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James A. Cusumano, Ph.D. Headshot

Taking the Hate Out of Work

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"Work without love is slavery." -- Mother Teresa

"Why You Hate Work" was the eye-catching title of an op-ed in the New York Times several weeks ago. The phrase really bothered me, I guess because what the article had to say was right on the money. However, in addition to citing numerous research data that support the hyperbole of the title, the authors provide a list of sound solutions to meet the challenges discussed.

The lead author Tony Schwartz is CEO of The Energy Project, a consulting firm that specializes in helping companies increase employee engagement, or as I like to call it Employment Enjoyment. They open with a heart-chilling statement that all too many people can relate to:

"The Way we're working isn't working. Even if you're lucky enough to have a job, you're probably not very excited to get to the office in the morning, you don't feel much appreciated while you're there, you find it difficult to get your most important work accomplished, amid all the distractions, and you don't believe what you're doing makes much of a difference anyway. By the time you get home, you're pretty much running on empty, and yet still answering emails until you fall asleep."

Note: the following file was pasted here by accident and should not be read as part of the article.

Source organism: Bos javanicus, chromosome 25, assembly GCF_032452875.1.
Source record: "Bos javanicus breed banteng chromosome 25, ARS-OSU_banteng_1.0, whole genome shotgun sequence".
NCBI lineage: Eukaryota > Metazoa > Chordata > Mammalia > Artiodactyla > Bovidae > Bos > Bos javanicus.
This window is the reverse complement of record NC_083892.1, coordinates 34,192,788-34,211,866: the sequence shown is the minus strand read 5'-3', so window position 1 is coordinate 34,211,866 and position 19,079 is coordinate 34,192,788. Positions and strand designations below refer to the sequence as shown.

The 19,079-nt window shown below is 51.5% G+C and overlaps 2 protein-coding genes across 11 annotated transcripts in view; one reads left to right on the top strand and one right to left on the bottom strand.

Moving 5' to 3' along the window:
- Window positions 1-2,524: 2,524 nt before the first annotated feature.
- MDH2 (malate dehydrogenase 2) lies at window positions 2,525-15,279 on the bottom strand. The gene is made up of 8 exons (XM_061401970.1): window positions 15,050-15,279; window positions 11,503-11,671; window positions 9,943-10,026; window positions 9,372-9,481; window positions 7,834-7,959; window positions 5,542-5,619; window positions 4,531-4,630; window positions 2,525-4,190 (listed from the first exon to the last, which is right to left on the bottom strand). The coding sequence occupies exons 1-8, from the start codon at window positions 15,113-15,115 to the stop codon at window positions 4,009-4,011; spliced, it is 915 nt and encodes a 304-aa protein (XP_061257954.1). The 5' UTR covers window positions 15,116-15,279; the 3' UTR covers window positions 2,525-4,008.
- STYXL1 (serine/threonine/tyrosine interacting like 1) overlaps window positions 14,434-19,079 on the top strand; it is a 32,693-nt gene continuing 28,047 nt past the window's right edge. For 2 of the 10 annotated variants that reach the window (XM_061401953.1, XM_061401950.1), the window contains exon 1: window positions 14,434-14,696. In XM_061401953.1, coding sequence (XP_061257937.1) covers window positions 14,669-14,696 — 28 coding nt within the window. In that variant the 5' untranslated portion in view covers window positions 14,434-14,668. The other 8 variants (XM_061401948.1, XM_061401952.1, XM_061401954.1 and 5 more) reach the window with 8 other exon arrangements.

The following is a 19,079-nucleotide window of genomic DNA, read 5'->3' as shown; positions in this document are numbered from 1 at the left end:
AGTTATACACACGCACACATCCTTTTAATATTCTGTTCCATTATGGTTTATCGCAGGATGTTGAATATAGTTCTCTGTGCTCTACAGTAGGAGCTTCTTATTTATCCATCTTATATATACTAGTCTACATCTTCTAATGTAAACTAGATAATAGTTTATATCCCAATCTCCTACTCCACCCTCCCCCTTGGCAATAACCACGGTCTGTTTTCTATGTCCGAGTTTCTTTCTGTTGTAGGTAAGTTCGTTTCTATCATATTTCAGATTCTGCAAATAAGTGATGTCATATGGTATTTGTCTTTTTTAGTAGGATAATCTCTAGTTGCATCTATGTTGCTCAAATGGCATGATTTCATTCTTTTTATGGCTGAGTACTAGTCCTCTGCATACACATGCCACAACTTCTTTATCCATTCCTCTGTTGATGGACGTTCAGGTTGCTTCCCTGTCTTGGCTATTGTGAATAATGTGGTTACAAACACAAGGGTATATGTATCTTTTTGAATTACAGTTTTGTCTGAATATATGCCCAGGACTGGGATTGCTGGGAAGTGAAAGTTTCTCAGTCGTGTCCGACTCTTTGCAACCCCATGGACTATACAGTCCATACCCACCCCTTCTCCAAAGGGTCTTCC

Wow, what a commentary on our work-life relationship! Their research consistently shows that increasing numbers of not only middle managers, but top-level executives as well, are feeling these same pangs of exasperation and frustration. They reference a study by a clinical psychiatrist at Harvard Medical School whose research focuses on employee burnout. In his recent study of 72 senior leaders, he found that every one of them reported signs of burnout.

As I have pointed out in previous discussions of employee engagement, only 21 percent of employees in the western world are engaged in their work. Globally, according to numerous Gallop poles, the number drops to an unbelievable 13 percent! That's a tragedy, as it says that the vast majority of people are not even close to reaching their human potential. Schwartz and Porath conclude that "For most of us, work is a depleting, dispiriting experience, and in some obvious ways, it's getting worse."

Much of the problem is due to the ever increasing demand on employees' time, taking most of them into a space where it exceeds their capacity and therefore the where-with-all to truly access their innate talents and achieve an end result that is beneficial to the company, to the customer and to them. Why is this is happening?

First, we have become a global community with business competition never as fierce as it is today. Second, subsequent to the financial crisis, there isn't an industry that hasn't reduced its workforce by one means or another, and yet, the demand on employees has increased. And third, although stellar growth of digital technology has provided ready access to endless information, and in some cases, even access to wisdom and knowledge, we are constantly overwhelmed with our hyperspace connectivity. Sometimes we just feel emailed to death!